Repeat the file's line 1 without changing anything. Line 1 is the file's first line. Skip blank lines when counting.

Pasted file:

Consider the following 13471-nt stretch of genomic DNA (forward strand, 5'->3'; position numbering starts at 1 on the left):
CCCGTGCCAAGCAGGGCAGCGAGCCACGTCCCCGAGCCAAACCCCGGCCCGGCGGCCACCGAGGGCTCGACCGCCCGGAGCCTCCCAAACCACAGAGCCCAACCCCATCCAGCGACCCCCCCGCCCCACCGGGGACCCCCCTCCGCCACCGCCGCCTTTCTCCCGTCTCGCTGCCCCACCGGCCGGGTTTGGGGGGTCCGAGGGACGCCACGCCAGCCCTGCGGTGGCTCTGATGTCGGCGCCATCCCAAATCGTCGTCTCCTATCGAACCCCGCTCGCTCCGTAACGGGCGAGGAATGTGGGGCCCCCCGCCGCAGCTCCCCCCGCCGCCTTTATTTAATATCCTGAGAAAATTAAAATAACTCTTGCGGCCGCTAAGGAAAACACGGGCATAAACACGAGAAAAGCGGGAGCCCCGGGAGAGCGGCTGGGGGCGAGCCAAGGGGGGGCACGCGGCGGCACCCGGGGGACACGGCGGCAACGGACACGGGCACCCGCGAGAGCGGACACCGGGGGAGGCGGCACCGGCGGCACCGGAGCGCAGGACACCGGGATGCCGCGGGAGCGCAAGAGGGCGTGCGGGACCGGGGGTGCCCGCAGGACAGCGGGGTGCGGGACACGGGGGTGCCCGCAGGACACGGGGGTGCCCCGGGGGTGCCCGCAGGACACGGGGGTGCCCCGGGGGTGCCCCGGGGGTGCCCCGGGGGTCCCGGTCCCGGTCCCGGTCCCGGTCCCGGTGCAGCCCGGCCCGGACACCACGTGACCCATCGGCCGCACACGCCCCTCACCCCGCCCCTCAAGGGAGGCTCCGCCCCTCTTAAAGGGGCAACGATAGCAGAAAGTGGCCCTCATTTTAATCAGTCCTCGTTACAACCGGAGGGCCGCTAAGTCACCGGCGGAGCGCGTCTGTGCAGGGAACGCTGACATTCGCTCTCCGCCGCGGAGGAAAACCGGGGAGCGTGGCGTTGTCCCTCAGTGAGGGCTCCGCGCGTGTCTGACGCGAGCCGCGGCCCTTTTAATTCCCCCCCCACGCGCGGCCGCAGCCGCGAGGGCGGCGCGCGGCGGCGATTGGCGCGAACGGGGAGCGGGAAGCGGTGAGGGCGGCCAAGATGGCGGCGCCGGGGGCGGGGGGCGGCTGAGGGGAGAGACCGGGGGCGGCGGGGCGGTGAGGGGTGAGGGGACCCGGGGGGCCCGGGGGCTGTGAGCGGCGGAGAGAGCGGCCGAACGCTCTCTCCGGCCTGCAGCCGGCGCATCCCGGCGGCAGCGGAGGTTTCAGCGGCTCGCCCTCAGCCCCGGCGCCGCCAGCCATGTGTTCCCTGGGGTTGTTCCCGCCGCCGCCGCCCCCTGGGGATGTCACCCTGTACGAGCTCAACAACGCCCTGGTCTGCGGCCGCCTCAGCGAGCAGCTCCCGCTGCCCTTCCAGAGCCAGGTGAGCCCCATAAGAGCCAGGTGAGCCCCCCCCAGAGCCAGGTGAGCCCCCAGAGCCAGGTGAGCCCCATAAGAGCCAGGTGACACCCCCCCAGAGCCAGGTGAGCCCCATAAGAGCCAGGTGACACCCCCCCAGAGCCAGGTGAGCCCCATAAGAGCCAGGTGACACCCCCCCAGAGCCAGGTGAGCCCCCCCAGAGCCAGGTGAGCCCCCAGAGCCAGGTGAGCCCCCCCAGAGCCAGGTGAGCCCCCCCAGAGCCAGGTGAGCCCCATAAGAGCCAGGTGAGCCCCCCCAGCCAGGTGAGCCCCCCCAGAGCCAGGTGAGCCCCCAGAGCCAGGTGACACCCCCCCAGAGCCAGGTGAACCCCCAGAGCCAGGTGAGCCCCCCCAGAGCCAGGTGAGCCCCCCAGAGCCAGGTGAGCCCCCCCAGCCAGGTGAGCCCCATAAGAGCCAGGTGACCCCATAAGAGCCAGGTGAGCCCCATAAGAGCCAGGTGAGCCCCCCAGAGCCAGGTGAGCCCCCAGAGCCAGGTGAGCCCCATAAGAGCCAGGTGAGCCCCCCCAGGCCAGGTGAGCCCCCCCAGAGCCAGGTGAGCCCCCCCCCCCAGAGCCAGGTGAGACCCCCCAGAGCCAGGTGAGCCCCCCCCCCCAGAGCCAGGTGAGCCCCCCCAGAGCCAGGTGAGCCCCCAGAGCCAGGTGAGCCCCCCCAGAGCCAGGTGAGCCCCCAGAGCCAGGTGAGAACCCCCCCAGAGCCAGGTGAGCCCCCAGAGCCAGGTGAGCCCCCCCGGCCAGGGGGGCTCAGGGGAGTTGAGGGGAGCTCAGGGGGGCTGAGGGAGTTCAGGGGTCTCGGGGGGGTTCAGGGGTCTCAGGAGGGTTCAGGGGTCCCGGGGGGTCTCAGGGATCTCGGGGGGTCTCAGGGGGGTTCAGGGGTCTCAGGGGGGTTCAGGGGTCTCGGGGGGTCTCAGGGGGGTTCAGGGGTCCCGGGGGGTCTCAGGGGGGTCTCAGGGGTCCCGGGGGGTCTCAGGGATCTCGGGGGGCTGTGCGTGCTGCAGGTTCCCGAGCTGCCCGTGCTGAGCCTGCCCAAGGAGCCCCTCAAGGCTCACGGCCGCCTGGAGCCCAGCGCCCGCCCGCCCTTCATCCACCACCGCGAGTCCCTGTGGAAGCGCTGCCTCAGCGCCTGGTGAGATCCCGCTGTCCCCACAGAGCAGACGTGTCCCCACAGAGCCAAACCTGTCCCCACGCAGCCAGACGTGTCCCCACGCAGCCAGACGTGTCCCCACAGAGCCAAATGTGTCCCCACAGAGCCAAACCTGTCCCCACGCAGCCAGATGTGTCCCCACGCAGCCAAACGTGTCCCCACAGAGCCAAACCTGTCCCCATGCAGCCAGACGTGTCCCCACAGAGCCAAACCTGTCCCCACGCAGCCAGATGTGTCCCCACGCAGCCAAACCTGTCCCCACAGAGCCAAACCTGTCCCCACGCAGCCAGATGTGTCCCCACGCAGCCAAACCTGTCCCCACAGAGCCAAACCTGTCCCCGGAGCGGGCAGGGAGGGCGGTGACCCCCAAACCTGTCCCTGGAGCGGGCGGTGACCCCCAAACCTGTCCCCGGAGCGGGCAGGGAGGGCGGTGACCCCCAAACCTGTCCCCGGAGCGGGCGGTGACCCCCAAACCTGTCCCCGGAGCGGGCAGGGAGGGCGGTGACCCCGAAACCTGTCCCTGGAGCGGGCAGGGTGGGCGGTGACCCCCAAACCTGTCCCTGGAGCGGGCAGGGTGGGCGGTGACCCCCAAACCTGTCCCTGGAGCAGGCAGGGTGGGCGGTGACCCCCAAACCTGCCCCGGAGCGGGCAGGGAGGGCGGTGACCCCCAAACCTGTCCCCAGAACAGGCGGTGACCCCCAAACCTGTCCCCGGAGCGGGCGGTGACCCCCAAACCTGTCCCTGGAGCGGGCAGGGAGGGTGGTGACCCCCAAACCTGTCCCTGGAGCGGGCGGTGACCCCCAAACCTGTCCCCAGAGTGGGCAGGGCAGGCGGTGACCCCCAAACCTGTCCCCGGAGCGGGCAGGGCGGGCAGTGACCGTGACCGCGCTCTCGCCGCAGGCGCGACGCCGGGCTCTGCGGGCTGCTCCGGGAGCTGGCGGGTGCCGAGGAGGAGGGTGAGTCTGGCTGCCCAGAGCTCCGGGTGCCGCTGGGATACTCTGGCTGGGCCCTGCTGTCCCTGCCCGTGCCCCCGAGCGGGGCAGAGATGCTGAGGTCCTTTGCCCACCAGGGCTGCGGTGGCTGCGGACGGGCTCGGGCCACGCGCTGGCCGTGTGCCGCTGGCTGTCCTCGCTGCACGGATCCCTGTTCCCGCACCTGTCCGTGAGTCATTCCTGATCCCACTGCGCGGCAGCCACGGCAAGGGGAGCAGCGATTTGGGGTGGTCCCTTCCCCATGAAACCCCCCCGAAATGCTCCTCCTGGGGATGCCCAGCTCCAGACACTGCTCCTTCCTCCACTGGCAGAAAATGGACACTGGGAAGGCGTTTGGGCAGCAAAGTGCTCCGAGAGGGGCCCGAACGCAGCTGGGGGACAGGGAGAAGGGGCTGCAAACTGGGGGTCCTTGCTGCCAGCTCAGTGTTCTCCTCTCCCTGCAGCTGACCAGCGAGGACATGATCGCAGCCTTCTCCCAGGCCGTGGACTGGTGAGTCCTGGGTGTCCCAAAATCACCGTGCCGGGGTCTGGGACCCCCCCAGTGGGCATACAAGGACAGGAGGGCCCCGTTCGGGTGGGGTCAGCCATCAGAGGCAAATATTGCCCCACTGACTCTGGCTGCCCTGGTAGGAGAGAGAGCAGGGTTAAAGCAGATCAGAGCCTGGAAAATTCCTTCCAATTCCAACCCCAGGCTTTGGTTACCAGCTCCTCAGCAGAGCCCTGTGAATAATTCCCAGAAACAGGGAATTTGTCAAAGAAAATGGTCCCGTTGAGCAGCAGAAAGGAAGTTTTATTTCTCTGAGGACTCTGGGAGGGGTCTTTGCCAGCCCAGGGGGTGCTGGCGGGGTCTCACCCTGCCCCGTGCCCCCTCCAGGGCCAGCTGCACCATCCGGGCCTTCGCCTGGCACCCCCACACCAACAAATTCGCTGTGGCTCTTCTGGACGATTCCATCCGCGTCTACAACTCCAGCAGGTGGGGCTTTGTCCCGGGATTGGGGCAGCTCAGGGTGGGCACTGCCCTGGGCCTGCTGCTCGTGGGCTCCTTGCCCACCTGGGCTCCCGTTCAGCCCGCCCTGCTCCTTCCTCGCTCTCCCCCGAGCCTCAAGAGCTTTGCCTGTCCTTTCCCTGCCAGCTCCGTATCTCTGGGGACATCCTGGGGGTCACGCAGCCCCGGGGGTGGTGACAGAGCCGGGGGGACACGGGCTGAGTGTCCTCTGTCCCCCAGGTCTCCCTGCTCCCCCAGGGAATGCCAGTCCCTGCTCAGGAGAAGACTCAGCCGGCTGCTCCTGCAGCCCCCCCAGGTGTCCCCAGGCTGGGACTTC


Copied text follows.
Consider the following 13471-nt stretch of genomic DNA (forward strand, 5'->3'; position numbering starts at 1 on the left):